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Abstract

Fieldwork provides an efficient and economical way of obtaining genuine geological data that can be used to constrain, test and develop exploration models in frontier areas. This study of the Cretaceous outcrops of NW India has been used to characterize models for petroleum systems postulated to have developed beneath the Deccan volcanic sequence, offshore western India, where well data are not available. To date, exploration of ‘sub-Deccan plays’ has mainly been limited to the NW, where the presence of a working Cretaceous petroleum system has been proven in the offshore Kutch Basin.

A revised chronostratigraphic framework has been defined for the Cretaceous section as a result of new biostratigraphic data collected during this study and a thorough revision of existing palaeontological data. The revised framework, together with lithofacies observations from the field, has provided a basis for regional sequence stratigraphic correlation, which has been used to link data from onshore outcrops to models of offshore petroleum systems.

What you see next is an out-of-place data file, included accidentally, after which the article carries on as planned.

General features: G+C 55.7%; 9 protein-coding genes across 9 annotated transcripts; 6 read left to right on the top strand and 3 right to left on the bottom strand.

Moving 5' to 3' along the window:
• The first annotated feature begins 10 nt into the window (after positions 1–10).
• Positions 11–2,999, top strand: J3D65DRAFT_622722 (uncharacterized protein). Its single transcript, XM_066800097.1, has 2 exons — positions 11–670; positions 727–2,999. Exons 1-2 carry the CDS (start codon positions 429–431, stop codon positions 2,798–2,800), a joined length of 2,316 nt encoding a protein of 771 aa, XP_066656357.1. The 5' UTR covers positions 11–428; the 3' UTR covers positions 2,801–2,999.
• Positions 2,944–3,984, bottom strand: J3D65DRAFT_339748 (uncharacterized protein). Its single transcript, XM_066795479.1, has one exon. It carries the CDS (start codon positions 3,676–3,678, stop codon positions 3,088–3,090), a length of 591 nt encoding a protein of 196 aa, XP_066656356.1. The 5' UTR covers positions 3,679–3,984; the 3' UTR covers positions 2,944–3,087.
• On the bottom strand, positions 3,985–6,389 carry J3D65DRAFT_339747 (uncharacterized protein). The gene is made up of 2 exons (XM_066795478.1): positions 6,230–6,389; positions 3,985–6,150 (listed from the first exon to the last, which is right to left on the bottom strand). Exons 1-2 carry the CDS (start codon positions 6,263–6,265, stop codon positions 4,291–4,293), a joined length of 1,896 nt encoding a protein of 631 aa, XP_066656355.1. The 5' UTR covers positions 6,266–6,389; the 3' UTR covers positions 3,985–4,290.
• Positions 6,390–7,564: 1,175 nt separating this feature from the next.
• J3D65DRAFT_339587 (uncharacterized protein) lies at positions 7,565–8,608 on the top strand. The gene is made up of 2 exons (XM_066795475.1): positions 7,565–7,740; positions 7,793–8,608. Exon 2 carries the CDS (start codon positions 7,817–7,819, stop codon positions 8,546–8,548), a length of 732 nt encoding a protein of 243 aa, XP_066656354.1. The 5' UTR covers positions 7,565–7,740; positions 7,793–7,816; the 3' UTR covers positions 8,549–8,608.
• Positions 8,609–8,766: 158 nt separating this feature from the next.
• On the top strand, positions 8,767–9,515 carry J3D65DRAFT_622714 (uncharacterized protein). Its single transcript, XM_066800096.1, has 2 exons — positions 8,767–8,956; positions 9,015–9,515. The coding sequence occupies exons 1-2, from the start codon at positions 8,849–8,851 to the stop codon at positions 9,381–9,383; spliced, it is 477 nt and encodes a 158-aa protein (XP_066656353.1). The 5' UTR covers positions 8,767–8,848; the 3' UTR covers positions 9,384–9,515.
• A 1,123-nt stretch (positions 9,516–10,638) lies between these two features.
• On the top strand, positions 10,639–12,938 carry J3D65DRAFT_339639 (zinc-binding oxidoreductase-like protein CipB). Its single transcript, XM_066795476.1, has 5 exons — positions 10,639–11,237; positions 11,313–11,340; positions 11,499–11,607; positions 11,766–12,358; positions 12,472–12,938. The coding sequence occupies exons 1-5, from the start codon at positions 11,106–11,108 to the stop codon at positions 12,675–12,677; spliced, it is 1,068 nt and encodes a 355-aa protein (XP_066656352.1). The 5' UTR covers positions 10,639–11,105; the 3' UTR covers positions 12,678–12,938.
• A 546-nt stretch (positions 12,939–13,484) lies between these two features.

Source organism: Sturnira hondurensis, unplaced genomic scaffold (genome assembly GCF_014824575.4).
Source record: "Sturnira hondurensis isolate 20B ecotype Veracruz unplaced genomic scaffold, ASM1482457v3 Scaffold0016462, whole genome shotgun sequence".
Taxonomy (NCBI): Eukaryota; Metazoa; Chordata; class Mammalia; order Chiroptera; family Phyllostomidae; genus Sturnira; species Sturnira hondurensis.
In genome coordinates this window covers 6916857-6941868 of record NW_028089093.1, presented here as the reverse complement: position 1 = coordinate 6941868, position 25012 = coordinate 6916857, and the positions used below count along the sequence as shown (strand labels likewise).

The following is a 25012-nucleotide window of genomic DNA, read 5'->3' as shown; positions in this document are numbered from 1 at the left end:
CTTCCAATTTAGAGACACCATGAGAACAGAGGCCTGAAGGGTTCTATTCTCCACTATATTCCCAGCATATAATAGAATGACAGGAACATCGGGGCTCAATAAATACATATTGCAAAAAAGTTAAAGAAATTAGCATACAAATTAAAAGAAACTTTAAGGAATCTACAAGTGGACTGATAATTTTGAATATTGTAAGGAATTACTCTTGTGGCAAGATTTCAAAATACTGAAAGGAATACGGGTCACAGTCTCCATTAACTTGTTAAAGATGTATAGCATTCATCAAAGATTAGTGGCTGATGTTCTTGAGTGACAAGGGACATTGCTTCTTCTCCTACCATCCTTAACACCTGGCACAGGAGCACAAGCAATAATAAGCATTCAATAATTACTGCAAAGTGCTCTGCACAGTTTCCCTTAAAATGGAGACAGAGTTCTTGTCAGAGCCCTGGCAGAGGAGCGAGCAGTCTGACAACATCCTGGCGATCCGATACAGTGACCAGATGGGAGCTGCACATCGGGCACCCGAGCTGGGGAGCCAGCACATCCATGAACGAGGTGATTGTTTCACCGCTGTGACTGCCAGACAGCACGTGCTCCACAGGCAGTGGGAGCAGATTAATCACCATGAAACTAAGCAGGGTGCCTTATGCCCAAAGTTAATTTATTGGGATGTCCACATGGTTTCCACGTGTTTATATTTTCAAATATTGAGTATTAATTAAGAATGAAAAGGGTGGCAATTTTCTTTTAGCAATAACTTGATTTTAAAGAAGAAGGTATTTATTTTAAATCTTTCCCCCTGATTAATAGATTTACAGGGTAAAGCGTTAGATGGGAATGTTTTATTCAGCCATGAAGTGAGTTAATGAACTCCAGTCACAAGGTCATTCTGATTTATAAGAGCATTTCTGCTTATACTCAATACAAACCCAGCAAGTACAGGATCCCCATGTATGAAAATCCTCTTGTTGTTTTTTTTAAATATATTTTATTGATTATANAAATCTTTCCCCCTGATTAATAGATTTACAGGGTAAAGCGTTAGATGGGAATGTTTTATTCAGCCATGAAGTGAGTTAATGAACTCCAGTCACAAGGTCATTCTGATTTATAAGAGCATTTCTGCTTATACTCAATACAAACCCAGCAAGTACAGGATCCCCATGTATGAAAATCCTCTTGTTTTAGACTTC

A Lower Cretaceous clastic package that, in part, corresponds to the Lower Goru and Bhuj Formation reservoirs of the Indus Basin of Pakistan and the Kutch Basin in India has been correlated across the region. Towards the top of this package, a transition from fluvial to shallow-marine sedimentation marks the onset of a marine transgression that reaches its peak in the Turonian. Marly limestones and claystones associated with this regionally mapped event are a potential topseal to the Lower Cretaceous clastic package. Geochemical evaluation of several outcrop locations has identified potential source-prone facies that, if present downdip in the offshore, may provide a mechanism for charging a pre-Deccan play.

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